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Free Government Information (FGI) is a place for initiating dialogue and building consensus among the various players (libraries, government agencies, non-profit organizations, researchers, journalists, etc.) who have a stake in the preservation of and perpetual free access to government information. FGI promotes free government information through collaboration, education, advocacy and research.

CIA IG office “mistakenly” deletes Senate report on CIA torture

This is why US government information needs to be preserved off of .gov servers by FDLP libraries and other non-governmental organizations. It’s not enough that each agency has an Inspector General. Each agency should have one or more libraries collecting, preserving and giving access to its information *regardless* of political embarrassment or any other excuse for government information being deleted and lost.

The CIA inspector general’s office — the spy agency’s internal watchdog — has acknowledged it “mistakenly” destroyed its only copy of a mammoth Senate torture report at the same time lawyers for the Justice Department were assuring a federal judge that copies of the document were being preserved, Yahoo News has learned.Although other copies of the report exist, the erasure of the controversial document by the CIA office charged with policing agency conduct has alarmed the U.S. senator who oversaw the torture investigation and reignited a behind-the-scenes battle over whether the full unabridged report should ever be released, according to multiple intelligence community sources familiar with the incident.The deletion of the document has been portrayed by agency officials to Senate investigators as an “inadvertent” foul-up by the inspector general. In what one intelligence community source described as a series of errors straight “out of the Keystone Cops,” CIA inspector general officials deleted an uploaded computer file with the report and then accidentally destroyed a disk that also contained the document, filled with thousands of secret files about the CIA’s use of “enhanced” interrogation methods.

via Senate report on CIA torture is one step closer to disappearing.

Four-part series by Washington Examiner examining the state of inspectors general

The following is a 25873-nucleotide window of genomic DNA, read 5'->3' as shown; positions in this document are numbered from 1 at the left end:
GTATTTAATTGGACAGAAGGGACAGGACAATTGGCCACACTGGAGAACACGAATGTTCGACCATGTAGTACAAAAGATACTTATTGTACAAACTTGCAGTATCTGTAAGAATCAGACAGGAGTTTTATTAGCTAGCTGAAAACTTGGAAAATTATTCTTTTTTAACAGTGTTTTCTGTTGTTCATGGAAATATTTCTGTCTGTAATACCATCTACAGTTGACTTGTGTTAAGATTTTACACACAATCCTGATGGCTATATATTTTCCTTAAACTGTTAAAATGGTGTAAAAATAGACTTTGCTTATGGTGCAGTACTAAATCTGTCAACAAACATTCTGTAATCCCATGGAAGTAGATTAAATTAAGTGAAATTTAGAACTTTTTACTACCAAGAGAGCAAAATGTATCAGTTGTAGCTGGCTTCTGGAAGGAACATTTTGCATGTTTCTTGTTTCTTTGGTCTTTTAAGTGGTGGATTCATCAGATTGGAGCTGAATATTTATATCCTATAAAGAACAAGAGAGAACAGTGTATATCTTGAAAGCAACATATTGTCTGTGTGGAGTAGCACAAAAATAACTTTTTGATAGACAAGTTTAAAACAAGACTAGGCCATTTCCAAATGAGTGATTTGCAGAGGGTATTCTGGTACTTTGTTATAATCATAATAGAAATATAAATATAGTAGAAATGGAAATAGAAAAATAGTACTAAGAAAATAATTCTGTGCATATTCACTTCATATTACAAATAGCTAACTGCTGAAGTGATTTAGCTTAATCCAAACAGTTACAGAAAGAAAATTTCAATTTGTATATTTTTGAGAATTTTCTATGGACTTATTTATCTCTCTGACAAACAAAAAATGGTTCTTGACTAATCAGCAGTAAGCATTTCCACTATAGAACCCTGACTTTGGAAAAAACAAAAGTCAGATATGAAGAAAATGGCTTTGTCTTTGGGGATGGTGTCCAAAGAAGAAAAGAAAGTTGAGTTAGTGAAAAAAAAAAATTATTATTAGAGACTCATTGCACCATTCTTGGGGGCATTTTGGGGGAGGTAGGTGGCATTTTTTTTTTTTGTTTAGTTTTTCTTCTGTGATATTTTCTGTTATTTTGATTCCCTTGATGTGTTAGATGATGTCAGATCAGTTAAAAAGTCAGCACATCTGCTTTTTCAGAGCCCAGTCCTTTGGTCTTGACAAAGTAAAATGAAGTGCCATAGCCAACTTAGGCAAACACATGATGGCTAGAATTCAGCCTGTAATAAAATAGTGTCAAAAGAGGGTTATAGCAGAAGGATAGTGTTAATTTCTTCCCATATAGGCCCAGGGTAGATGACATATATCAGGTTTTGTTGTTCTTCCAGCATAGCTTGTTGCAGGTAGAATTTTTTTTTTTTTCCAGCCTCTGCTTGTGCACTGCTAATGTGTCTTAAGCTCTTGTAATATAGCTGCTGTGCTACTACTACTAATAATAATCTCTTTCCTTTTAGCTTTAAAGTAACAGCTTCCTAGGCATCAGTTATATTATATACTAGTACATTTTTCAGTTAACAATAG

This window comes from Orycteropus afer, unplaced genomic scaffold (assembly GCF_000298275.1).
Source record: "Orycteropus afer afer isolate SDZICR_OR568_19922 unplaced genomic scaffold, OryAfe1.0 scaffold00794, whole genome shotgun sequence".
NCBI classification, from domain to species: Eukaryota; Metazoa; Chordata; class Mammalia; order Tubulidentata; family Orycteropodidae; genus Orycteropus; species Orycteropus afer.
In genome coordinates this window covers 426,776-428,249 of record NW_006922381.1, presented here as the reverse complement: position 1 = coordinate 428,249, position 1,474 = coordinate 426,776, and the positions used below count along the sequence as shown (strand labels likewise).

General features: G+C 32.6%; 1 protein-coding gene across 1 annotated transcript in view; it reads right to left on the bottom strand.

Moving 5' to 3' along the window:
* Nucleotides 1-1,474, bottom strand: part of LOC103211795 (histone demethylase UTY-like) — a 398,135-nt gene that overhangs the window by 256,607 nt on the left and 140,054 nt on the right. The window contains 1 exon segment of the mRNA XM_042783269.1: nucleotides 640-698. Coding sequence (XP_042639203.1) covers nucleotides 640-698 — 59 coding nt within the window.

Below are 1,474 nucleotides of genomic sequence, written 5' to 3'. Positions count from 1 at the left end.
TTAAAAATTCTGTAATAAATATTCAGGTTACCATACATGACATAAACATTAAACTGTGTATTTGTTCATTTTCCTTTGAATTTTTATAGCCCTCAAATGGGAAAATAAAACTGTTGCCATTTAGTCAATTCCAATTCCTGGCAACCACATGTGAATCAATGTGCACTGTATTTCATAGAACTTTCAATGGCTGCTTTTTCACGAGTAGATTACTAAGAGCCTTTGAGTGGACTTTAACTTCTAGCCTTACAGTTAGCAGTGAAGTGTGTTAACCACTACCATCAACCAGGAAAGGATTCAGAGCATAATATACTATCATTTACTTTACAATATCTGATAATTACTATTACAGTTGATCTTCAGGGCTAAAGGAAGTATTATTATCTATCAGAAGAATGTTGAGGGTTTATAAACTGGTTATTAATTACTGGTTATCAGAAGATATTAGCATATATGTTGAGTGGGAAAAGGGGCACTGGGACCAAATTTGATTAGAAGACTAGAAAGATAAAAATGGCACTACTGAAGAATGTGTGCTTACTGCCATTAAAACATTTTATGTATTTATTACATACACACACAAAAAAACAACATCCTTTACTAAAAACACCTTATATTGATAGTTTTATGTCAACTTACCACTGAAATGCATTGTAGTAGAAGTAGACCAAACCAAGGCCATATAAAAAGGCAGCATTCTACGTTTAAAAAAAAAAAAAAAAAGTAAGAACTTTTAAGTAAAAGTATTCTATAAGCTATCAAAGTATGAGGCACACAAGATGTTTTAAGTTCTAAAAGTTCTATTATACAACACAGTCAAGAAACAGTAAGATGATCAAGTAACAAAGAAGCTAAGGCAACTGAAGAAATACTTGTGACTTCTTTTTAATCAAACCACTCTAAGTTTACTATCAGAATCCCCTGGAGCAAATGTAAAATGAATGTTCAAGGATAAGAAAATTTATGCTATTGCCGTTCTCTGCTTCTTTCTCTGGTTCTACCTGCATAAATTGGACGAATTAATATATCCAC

Thanks to Sabrina Pacifici at BeSpacific for posting about this Four-part series by the Washington Examiner examining and illuminating the work and current state of inspectors general. Inspectors General are little-known independent agencies of the United States federal government and are charged with identifying, auditing, and investigating fraud, waste, abuse, and mismanagement within the parent agency — but sometimes act against the public interest by sweeping issues under the rug or by persecuting instead of protecting federal whistleblowers (see e.g., Matt Taibi’s Rolling Stone piece “Is the SEC Covering Up Wall Street Crimes?”). There are 72 IGs as a result of a 1978 Inspector General Act proposed by President Carter in the wake of revelations of federal contractors being paid for work that was never done, shoddy office furniture being bought at premium prices, and widespread political manipulation of government procurement.

The Council of Inspectors General on Integrity and Efficiency (CIGIE) includes a list of all agency IGs.

Lastly, Eric Mill has created Oversight.io a searchable database of 16,000+ (and growing) IG reports. Read his explanation of the project on the Sunlight Foundation blog and check out his GitHub of the project for background, shareable code, and ways to help with the project. Thanks Eric!!

[HT to beSpacific!.

Inspectors General Reports

One of the sources Daniel Schuman includes in his list of tools for Congressional Information deserves special mention.

  • Oversight.io | Bringing into sight the US government’s oversight community

    Most every piece of the US federal government has an office called the Inspector General (IG). An IG’s job is to keep their part of the government honest and efficient through strong, independent oversight. IGs produce a lot of work, but their reports are scattered all over the Internet. Some get the attention they deserve, and some don’t. It would be a shame for good oversight to go overlooked. We gather them in one place so you can freely search and subscribe to them.

    Oversight.io is a project of Eric Mill and its code is free and open source. Original writing licensed under CC-BY 4.0.Reports are collected through a public domain, volunteer-driven project. If you know some Python, lend a hand!All reports are the work of the US federal government and are taken directly from official government websites. They are in the public domain in the United States.

There are currently 16,200 reports indexed at Oversight.io!

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